Q: I need help. I have a few roles in this mess. First: I’m the fiancee. Second: I’m the other woman who is now the fiancee. Third: I’m the soon-to-be “bonus mom” whom the kids like. Bio mom LOATHES me. Bio mom has the kids afraid to tell her that they have a good time when they come to their dad’s for the weekend. I have made amends to no avail. She is convinced still that I broke up the marriage and that she had no part in it. We need help and healing quickly. What’s good ex-etiquette?
A: Good ex-etiquette concerning a break-up when there is someone else is to first do your best to walk away before it turns into an affair. Get yourself to counseling with your spouse, figure out if you can fix things, and if you can’t, separate, and then explore the possibility of moving on. Of course I know only what you have told me, but from here it sounds as if you were the other woman, now the fiancee living with dad, and you are looking for mom’s acceptance because she evidently contributed to the break-up in some way. It’s doubtful she sees it that way, even if it is true. As previously explained, good ex-etiquette is to end one thing BEFORE you move on to another. Then everyone leaves with their self-respect intact and sets a more positive stage when one of the parents moves on.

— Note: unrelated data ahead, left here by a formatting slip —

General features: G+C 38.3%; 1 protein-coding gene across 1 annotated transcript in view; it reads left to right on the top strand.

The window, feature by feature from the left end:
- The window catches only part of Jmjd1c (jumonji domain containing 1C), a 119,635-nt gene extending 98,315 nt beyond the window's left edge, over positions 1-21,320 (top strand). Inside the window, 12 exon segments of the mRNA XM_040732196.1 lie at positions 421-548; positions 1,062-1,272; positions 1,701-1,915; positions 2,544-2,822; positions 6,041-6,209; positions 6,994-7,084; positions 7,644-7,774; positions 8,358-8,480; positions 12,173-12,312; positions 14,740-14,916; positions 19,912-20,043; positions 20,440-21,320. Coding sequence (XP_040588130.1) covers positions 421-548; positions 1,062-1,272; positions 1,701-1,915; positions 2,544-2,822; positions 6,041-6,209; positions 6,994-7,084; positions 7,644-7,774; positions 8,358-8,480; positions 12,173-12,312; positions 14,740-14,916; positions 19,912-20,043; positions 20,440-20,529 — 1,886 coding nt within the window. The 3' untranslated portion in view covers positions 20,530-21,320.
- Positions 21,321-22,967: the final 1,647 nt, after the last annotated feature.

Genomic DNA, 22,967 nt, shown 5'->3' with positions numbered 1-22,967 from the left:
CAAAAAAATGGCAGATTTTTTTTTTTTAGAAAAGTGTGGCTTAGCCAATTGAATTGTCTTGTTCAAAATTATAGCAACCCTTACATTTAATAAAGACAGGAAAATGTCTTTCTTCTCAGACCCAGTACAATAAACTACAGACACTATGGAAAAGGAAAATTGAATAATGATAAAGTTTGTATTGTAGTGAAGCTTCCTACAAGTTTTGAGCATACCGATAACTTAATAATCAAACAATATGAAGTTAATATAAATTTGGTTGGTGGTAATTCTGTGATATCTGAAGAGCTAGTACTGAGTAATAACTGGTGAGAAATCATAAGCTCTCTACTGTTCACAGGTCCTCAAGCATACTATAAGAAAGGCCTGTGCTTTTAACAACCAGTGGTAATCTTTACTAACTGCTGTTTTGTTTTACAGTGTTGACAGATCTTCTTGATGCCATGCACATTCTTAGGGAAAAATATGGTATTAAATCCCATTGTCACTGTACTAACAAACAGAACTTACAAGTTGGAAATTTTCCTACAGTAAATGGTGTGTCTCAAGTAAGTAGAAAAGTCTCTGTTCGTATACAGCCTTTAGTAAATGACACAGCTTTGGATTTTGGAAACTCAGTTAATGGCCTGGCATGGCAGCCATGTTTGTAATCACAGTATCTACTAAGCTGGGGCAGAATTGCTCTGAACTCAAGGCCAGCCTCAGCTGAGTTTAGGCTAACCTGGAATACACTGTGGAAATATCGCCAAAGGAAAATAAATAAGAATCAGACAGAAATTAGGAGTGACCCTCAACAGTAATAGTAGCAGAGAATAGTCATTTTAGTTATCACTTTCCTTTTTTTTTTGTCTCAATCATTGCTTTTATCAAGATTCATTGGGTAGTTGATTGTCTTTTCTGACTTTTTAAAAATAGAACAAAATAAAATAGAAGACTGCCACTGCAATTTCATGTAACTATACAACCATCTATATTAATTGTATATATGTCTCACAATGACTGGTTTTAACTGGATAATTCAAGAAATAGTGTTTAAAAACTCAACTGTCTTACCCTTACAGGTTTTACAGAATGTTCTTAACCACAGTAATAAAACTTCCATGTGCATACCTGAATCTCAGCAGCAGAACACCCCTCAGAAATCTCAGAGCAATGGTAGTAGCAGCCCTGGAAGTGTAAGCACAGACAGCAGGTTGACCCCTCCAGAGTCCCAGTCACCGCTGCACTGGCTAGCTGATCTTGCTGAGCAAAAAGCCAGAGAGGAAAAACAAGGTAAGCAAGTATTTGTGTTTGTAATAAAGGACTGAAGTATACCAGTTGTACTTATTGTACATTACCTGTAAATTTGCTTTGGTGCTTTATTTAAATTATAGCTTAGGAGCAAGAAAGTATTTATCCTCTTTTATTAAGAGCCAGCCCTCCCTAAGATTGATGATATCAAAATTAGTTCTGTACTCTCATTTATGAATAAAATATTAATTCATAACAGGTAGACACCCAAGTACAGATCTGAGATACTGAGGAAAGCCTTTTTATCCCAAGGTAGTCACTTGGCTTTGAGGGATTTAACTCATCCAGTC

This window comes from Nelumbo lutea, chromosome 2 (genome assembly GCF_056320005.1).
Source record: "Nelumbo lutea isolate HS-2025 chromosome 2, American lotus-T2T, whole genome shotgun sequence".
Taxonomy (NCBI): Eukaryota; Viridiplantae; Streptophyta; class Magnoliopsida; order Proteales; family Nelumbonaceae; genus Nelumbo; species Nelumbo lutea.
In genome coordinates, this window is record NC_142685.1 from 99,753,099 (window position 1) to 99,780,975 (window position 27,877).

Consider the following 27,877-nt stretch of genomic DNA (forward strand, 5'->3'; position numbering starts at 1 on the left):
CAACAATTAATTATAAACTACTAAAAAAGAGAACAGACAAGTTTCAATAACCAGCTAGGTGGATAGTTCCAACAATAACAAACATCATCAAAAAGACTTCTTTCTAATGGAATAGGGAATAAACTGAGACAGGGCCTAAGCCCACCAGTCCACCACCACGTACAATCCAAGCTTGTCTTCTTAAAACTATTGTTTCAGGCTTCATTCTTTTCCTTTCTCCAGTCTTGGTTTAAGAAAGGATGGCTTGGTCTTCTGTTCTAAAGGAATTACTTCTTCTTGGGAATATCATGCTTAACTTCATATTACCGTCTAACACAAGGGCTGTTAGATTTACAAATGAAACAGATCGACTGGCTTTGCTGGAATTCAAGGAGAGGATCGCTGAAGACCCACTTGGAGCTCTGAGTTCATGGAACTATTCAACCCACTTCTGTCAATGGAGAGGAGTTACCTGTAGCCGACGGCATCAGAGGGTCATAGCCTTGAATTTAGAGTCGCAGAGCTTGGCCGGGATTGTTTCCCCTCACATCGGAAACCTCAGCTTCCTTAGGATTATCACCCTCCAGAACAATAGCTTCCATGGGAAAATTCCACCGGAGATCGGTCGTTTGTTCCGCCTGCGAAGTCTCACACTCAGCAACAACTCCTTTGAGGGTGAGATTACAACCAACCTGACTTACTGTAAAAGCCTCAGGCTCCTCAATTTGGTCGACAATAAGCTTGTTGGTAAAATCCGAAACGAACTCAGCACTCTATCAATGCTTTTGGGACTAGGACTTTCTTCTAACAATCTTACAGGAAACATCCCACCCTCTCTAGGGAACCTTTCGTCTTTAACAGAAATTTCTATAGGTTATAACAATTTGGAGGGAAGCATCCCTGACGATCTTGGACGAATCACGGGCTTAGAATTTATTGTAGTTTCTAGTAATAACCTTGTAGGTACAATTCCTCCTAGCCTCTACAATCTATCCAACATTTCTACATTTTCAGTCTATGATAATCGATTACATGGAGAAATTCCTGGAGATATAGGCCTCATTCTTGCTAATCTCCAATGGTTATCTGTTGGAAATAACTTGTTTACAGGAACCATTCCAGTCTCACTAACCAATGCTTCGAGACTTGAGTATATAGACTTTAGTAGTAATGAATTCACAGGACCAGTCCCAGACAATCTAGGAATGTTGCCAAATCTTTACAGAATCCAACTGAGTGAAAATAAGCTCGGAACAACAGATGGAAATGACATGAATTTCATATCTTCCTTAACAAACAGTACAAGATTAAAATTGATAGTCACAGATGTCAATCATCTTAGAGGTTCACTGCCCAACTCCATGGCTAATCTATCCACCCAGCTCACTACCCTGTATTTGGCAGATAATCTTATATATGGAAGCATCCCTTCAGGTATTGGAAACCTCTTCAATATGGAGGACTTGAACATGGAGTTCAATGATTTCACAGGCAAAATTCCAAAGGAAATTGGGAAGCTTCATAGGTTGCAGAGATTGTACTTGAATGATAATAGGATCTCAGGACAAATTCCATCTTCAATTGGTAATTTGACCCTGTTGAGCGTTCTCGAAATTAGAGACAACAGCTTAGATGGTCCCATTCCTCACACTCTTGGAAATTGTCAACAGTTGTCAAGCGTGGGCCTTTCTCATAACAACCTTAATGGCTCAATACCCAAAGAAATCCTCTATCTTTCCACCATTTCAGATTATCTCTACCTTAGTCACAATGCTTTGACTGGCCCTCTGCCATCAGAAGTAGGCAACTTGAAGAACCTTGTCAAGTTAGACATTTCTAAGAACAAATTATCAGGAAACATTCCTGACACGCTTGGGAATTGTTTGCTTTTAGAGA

Of course the kids suffer the fallout from situations like this. They probably are afraid to let mom know that they have fun at your house because they either don’t want to hurt her any further, or if she’s vocal about her discontent, don’t want to anger her. Although I can’t help speed up the healing process, I do suggest that all the parents subscribe to good ex-etiquette rule No. 3, “Don’t bad-mouth.” Make sure that all of you do your best to not talk about each other negatively when the kids are within ear shot. Countless children have told me stories of overhearing parent badmouthing the other side — and how disillusioned they become when their parents talk badly about each other. It puts the kids right in the middle and they don’t feel safe at either home. For the record, bathrooms and closets are not soundproof. If you live with your kids, they hear everything. You want to vent about the other parent? Wait until you are in counseling or the kids are not at home.
If you have done your best to make amends — and dad has, as well — there’s not much more you can do at this point other than hope that time will heal the wounds. Remember the other important good ex-etiquette rules: “Don’t be spiteful,” “Don’t hold grudges,” and “Respect each other’s turf.” Possibly the most helpful may be good ex-etiquette rule No. 7, “Use empathy when problem-solving.” Sounds like everyone has some soul-searching to do.
Dr. Jann Blackstone is the author of “Ex-etiquette for Parents: Good Behavior After Divorce or Separation.” Reach her at: